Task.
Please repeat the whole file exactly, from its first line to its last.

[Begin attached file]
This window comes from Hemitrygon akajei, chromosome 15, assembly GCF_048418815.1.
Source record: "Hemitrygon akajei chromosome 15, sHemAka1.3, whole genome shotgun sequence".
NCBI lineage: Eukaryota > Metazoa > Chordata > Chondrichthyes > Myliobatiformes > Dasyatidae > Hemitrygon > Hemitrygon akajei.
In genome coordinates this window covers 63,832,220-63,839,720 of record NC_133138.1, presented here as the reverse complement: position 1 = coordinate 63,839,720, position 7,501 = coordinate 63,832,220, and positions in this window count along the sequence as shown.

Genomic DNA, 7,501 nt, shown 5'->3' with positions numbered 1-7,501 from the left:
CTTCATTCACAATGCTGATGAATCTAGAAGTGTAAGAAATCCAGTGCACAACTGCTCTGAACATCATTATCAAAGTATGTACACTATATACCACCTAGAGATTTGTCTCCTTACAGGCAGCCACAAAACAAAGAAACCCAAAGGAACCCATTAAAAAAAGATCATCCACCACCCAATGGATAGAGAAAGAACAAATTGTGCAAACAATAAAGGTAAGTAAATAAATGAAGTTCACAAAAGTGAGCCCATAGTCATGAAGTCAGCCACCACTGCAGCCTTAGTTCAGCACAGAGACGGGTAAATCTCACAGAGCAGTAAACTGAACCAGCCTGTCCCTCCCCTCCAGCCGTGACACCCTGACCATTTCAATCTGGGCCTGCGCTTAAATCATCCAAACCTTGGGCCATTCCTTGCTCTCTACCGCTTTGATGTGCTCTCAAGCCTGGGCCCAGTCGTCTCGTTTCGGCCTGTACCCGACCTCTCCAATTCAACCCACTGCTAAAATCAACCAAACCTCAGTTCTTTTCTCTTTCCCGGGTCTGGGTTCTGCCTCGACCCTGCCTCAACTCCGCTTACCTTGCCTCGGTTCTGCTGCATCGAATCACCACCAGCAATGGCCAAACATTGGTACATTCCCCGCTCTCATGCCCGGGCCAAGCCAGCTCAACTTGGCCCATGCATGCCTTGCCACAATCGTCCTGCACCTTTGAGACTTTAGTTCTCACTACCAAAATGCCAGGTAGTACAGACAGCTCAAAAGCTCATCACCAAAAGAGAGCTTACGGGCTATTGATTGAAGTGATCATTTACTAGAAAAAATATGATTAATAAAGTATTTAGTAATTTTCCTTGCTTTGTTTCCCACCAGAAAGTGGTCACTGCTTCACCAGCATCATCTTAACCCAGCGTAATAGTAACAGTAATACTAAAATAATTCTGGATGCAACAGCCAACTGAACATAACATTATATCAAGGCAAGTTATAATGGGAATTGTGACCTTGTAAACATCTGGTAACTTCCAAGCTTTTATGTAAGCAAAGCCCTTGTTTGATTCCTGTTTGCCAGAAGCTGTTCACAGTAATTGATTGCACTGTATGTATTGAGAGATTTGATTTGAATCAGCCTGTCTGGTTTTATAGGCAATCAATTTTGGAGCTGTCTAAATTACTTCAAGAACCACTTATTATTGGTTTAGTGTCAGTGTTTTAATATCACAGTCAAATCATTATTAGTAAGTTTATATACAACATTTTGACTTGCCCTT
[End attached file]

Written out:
This window comes from Hemitrygon akajei, chromosome 15, assembly GCF_048418815.1.
Source record: "Hemitrygon akajei chromosome 15, sHemAka1.3, whole genome shotgun sequence".
NCBI lineage: Eukaryota > Metazoa > Chordata > Chondrichthyes > Myliobatiformes > Dasyatidae > Hemitrygon > Hemitrygon akajei.
In genome coordinates this window covers 63,832,220-63,839,720 of record NC_133138.1, presented here as the reverse complement: position 1 = coordinate 63,839,720, position 7,501 = coordinate 63,832,220, and positions in this window count along the sequence as shown.

Genomic DNA, 7,501 nt, shown 5'->3' with positions numbered 1-7,501 from the left:
CTTCATTCACAATGCTGATGAATCTAGAAGTGTAAGAAATCCAGTGCACAACTGCTCTGAACATCATTATCAAAGTATGTACACTATATACCACCTAGAGATTTGTCTCCTTACAGGCAGCCACAAAACAAAGAAACCCAAAGGAACCCATTAAAAAAAGATCATCCACCACCCAATGGATAGAGAAAGAACAAATTGTGCAAACAATAAAGGTAAGTAAATAAATGAAGTTCACAAAAGTGAGCCCATAGTCATGAAGTCAGCCACCACTGCAGCCTTAGTTCAGCACAGAGACGGGTAAATCTCACAGAGCAGTAAACTGAACCAGCCTGTCCCTCCCCTCCAGCCGTGACACCCTGACCATTTCAATCTGGGCCTGCGCTTAAATCATCCAAACCTTGGGCCATTCCTTGCTCTCTACCGCTTTGATGTGCTCTCAAGCCTGGGCCCAGTCGTCTCGTTTCGGCCTGTACCCGACCTCTCCAATTCAACCCACTGCTAAAATCAACCAAACCTCAGTTCTTTTCTCTTTCCCGGGTCTGGGTTCTGCCTCGACCCTGCCTCAACTCCGCTTACCTTGCCTCGGTTCTGCTGCATCGAATCACCACCAGCAATGGCCAAACATTGGTACATTCCCCGCTCTCATGCCCGGGCCAAGCCAGCTCAACTTGGCCCATGCATGCCTTGCCACAATCGTCCTGCACCTTTGAGACTTTAGTTCTCACTACCAAAATGCCAGGTAGTACAGACAGCTCAAAAGCTCATCACCAAAAGAGAGCTTACGGGCTATTGATTGAAGTGATCATTTACTAGAAAAAATATGATTAATAAAGTATTTAGTAATTTTCCTTGCTTTGTTTCCCACCAGAAAGTGGTCACTGCTTCACCAGCATCATCTTAACCCAGCGTAATAGTAACAGTAATACTAAAATAATTCTGGATGCAACAGCCAACTGAACATAACATTATATCAAGGCAAGTTATAATGGGAATTGTGACCTTGTAAACATCTGGTAACTTCCAAGCTTTTATGTAAGCAAAGCCCTTGTTTGATTCCTGTTTGCCAGAAGCTGTTCACAGTAATTGATTGCACTGTATGTATTGAGAGATTTGATTTGAATCAGCCTGTCTGGTTTTATAGGCAATCAATTTTGGAGCTGTCTAAATTACTTCAAGAACCACTTATTATTGGTTTAGTGTCAGTGTTTTAATATCACAGTCAAATCATTATTAGTAAGTTTATATACAACATTTTGACTTGCCCTT